- Explore clinical trials and studies sponsored by NIA.
After you find one or more clinical trials or studies that you are interested in, the next step is for you or your doctor to contact the research staff and ask questions. You can usually find contact information in the description of the study.
Let your health care provider know if you are thinking about joining a clinical trial or study. Your provider may want to talk to the research team to ensure the research is safe for you and to help coordinate your care.
Brain donation: Another way to contribute to dementia research
Research participants are sometimes given the option to donate their brain to science after they die. Brain donation enables researchers to learn about how the brain works in ways that aren’t possible while a person is alive. By studying the brains of people who have died — both those who had a brain disorder and those who didn’t — researchers learn more about how different types of dementia affect the brain and how we might better treat and prevent these diseases.
Learn more about brain donation, including why people donate their brains, the process of donation, and how you can enroll to make this generous gift.
How do researchers ensure that someone with dementia understands and agrees to a study?
Typically, before someone decides to participate in a clinical trial or study, research coordinators will go over all the key details with that person. If the volunteer understands and agrees to participate in the trial, they sign a form. During the study, the researchers will continue to provide information to the participant and answer any questions. This process of going over the research details, signing the form, and having ongoing communication is called informed consent.
Informed consent can work differently with research participants who have dementia. While some people with dementia can still make decisions for themselves about participating in research, others cannot. The “decision-making capacity” of a person living with dementia is determined by their health care provider or someone from the research team. If the person cannot provide informed consent because of cognitive impairment, an authorized legal representative or health care proxy may give permission for the person to participate.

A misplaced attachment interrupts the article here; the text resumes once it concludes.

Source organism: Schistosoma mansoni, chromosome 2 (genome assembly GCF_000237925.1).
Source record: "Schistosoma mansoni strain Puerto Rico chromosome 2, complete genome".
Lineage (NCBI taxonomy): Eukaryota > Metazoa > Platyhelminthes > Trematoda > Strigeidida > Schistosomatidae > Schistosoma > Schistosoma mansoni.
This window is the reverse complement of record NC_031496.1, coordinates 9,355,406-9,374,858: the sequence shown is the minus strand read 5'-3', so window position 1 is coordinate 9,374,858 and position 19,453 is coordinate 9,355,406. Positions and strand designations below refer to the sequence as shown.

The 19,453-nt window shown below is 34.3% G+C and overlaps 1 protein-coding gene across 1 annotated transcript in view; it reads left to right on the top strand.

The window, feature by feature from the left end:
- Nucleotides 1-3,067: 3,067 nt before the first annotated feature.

After the research is explained, the person or their legal representative will be asked to sign the informed consent form, which states that they understand what the study involves and agree to participate. This document is not a contract — you can leave the study at any time and for any reason. You should feel free to discuss any concerns with the study coordinators.
Read more about informed consent and other safeguards to protect clinical research volunteers.
What questions should I ask before participating in clinical research?
Choosing to participate in research is an important decision for you and your family. Take your time deciding whether a clinical trial or study is right for you. Get answers to your questions and know your options before you decide. Here are a few questions you might ask the research team when thinking about participating:
- What is this study trying to find out?
- How is the study different from standard medical care?
- If the study tests a treatment, what are the possible risks, side effects, and benefits?
- Where will the study take place and how long will it last?
- Will I learn any information about my own brain health or risk factors?
- Will I and/or my study partner be paid for our time or reimbursed for travel expenses?
- How will the research team protect my health while I participate?
- What happens if I withdraw from the study early?
- What can I expect after the study ends?
Read more questions you might want to ask before participating in clinical research.
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Clinical Research Trials and You
National Institutes of Health
This content is provided by the NIH National Institute on Aging (NIA). NIA scientists and other experts review this content to ensure it is accurate and up to date.
September 28, 2023